A Paradise Of Expressions..

Where strangers are family.

Vaughn by Erin Murphy



Erin Murphy’s work has appeared or is forthcoming in Brevity, Memoir Magazine, The Normal School, Women’s Studies Quarterly, and elsewhere. She is the author or editor of eight books, including Creating Nonfiction: Twenty Essays and Interviews with the Writers (SUNY Press, 2016), winner of the Gold Medal Foreword INDIES Book of the Year Award. She is Professor of English and Creative Writing at Penn State Altoona. website:


A boy, a boy with pimples and a coltish gait, has died. A boy, the younger brother of my daughter’s friend, has died, has taken his own life. I watched him play in the pool, hour after hour of splat ball and Marco Polo, summer after summer, as he grew taller than his sister. Still, she’d spread his towel to dry in the sun and waited for him at the end of the day as he stabbed his wet feet…

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If any one’s feeling down 🙂

Six Website-Building Tips for Beginners


We recently shared how to set up a fixed front page for those of you who want an online presence that’s more like a website, not a blog. Here are six more tweaks that will refine your website and move it closer to your vision.

Add a contact page

If you’re building a website for a business, consulting gigs, or professional work, offer a method for people to contact you. Take a peek at our resource on evergreen page content — which discusses contact pages — then follow these steps to add a contact form to a page.

Explore creative ways to use the contact form.

Here’s an example of a simple, well-designed Contact page on the website of traveler and freelance writer Tricia Mitchell:

Create a custom menu with essential pages

Browse these 10 About pages we love for inspiration.

So, you’ve got a Contact page, an About…

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12 Books Guaranteed to Make You Cry

Just in case someone’s looking for them. Give your opinions as well!

Upset for the future

I only hold sorrow now

For I know that the lesson you taught me

Will slowly be forgotten,

Aren’t I blashpemous?

Never known

A flutter, a quiver

And then silence.

Not sure what I feel.

I’ve never known to be in love before.

Saturday Smiles – Words, Words, Words

A great Saturday start!

soulgifts - Telling Tales

Isn’t language a wonderful thing? 

Did you know it’s alive ?


new words or a new use for an old word, or the act of making up new words

in mental health used to describe a symptom of brain dysfunction

as is the delightful term word salad used to describe a string of random words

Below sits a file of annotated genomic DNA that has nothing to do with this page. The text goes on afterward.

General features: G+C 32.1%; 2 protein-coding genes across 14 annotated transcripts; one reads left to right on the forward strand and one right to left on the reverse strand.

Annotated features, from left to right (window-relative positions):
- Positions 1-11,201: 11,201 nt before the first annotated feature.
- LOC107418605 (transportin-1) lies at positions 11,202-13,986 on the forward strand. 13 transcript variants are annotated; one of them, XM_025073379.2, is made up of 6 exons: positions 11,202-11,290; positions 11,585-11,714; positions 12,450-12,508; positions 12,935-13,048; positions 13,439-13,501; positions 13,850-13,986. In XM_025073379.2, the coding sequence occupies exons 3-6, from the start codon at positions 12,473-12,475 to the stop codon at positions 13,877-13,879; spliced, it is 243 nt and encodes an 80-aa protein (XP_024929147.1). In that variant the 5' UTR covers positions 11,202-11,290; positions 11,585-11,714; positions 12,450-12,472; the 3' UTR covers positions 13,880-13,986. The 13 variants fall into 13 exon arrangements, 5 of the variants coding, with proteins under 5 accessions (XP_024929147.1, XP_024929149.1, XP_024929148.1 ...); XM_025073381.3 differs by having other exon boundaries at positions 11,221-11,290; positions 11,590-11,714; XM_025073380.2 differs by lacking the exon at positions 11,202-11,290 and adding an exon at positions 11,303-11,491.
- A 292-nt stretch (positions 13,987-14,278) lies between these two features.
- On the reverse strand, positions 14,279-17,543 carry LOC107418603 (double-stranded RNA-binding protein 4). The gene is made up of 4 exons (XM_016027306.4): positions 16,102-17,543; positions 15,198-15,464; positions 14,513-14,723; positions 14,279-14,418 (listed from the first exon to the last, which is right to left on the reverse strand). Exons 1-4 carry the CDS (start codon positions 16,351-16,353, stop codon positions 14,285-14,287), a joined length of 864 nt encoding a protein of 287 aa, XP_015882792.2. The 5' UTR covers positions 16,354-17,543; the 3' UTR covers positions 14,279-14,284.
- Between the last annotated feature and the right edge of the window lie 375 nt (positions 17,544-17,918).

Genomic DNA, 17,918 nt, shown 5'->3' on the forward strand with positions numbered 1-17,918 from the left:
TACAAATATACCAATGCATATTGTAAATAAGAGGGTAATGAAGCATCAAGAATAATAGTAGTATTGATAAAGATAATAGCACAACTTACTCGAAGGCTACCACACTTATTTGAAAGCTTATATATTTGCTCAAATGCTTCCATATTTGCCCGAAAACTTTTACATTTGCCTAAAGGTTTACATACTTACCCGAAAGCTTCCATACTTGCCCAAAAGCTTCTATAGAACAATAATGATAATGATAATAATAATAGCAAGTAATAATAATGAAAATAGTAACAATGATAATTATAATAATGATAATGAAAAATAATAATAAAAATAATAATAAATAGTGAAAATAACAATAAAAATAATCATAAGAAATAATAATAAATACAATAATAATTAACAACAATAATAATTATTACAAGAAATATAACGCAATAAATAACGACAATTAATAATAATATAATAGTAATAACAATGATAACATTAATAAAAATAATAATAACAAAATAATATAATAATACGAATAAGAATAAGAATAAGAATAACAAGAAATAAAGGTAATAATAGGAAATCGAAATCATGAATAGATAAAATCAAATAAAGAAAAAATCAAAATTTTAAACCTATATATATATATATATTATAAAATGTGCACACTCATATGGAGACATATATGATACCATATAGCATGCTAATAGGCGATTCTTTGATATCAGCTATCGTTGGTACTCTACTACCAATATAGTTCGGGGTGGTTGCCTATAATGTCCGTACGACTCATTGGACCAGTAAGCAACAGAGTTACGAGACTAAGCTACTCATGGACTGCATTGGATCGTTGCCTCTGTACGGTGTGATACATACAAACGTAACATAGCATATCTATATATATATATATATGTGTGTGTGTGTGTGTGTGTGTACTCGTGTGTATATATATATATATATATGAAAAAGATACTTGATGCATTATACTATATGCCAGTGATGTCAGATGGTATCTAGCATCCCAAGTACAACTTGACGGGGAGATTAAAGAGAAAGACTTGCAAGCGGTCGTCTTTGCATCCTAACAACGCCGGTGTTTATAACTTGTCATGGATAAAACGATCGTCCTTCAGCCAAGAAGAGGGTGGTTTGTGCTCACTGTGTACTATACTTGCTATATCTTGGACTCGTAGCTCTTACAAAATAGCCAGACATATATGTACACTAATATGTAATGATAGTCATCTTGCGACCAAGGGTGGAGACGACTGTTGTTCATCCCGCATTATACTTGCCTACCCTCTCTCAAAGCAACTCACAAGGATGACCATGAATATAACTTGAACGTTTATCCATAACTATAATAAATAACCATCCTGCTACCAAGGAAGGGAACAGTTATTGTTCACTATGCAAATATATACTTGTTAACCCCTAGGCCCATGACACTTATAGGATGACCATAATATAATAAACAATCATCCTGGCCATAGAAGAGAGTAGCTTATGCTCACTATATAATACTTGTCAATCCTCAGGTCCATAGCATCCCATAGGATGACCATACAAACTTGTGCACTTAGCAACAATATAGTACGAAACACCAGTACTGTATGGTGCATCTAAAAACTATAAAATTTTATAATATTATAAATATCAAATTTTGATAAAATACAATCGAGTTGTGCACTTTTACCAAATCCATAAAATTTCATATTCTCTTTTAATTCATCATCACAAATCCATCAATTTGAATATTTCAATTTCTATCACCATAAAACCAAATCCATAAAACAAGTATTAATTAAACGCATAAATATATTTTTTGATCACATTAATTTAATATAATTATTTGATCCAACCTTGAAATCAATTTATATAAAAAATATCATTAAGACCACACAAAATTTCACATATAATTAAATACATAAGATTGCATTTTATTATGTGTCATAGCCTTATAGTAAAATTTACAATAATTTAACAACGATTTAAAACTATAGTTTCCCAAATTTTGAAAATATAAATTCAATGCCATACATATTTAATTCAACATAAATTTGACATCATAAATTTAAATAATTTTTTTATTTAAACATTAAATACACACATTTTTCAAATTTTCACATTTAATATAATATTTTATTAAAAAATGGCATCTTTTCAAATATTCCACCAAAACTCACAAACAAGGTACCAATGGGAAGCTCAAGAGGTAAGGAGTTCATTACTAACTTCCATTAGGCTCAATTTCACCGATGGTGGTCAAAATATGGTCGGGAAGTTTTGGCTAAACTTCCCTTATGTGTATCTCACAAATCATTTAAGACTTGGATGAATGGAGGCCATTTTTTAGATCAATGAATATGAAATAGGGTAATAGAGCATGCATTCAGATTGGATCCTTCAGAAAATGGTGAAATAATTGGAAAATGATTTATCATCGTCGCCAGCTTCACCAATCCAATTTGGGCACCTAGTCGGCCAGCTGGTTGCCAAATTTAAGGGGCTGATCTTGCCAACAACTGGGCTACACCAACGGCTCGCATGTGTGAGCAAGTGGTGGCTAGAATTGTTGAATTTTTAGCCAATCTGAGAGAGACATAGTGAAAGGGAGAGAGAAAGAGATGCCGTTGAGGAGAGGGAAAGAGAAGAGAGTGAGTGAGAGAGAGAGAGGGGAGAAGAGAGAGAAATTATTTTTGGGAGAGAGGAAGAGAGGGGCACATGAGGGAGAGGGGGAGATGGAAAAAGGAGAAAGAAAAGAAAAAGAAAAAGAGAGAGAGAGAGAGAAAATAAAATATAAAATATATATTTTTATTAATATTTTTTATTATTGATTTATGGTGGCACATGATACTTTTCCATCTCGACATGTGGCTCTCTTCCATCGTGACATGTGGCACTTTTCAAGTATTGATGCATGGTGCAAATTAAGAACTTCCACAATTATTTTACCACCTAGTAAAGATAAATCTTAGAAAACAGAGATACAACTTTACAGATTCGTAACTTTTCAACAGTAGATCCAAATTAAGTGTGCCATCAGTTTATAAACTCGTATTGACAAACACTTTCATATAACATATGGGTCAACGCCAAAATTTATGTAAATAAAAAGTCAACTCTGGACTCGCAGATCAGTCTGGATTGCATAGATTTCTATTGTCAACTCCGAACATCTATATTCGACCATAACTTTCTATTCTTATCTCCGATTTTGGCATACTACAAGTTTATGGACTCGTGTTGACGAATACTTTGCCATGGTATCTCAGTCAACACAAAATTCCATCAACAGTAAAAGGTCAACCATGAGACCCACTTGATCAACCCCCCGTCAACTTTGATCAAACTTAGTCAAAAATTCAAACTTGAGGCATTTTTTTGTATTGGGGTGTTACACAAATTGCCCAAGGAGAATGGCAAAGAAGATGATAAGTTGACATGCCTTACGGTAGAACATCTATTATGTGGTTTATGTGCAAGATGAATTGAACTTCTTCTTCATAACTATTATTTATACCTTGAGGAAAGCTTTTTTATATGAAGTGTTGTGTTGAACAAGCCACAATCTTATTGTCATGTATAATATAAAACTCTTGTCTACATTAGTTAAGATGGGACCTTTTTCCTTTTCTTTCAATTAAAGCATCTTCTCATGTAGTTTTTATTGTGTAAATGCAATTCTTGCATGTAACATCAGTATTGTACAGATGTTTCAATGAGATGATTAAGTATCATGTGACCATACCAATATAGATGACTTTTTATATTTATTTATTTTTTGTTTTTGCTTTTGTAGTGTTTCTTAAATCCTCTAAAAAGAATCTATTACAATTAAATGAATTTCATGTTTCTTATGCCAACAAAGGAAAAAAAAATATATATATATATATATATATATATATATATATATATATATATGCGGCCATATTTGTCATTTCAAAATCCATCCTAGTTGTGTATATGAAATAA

Now, down to business.

Cobs over at Cobweborium Emporium brought my attention to this delightful list from the Washington Post’s annual neologism contest:

  1. Coffee (n), the person upon whom one coughs.
  2. Flabbergasted (adj) appalled over how much weight you have gained.
  3. Abdicate (v) to give up all hope of ever having a flat stomach.
  4. Esplanade (v) to attempt an explanation while drunk.
  5. Willy-nilly  (adj), impotent.
  6. Negligent (adj), describes a condition in which you absent mindedly answer the door in your nightgown.
  7. Lymph (v), to walk with a lisp.
  8. Gargoyle (n), gross live-flavoured…

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The Judge

Louis Proyect: The Unrepentant Marxist

Like Pavlov’s dogs going into a salivating frenzy at the sound of a bell, nothing has the same effect on Islamophobes, including the Assadist left, except the word sharia. For them, this means ISIS trying people for smoking and then handing out a death sentence.

The documentary “The Judge” that opens today at Cinema Village in NYC will not only provide a different perspective on sharia law but on the social dynamics of Palestinians living in the West Bank. The judge referred to in the title is Kholoud al-Faqih, the first woman to serve on a sharia court in the Middle East. In the West Bank, there are two types of courts. One is a civil court that tries criminal cases such as theft, assaults, etc. The sharia court functions in the same way that family court functions in the USA and other secular societies. We see Khouloud weighing in…

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Let this one go, Mom. What will be will be. (And it’ll be OK.)

Chanced upon something i had read QUITE a while ago, but it’s still a great post to reread.Hope y’all like it too.


A worried mother of a three-year-old sent me an email recently, asking for my advice.  She was trying to answer the very same question that plagued me when my child was the same age and saying the same things:  Is it OK to let such a young child transition to another gender?  Or to even let them know that it might be a possibility for them to do so at some point?  

I’m guessing this is the same question that keeps you up at night, too, if you have a young child saying they are not the gender you thought they were.  I wrote the worried mom back with the advice I wish I’d been given sooner, and she gave me permission to share our emails on my blog.  Here you go:

Hi Marlo,

I have a three year old boy and about 6 months ago he told me he…

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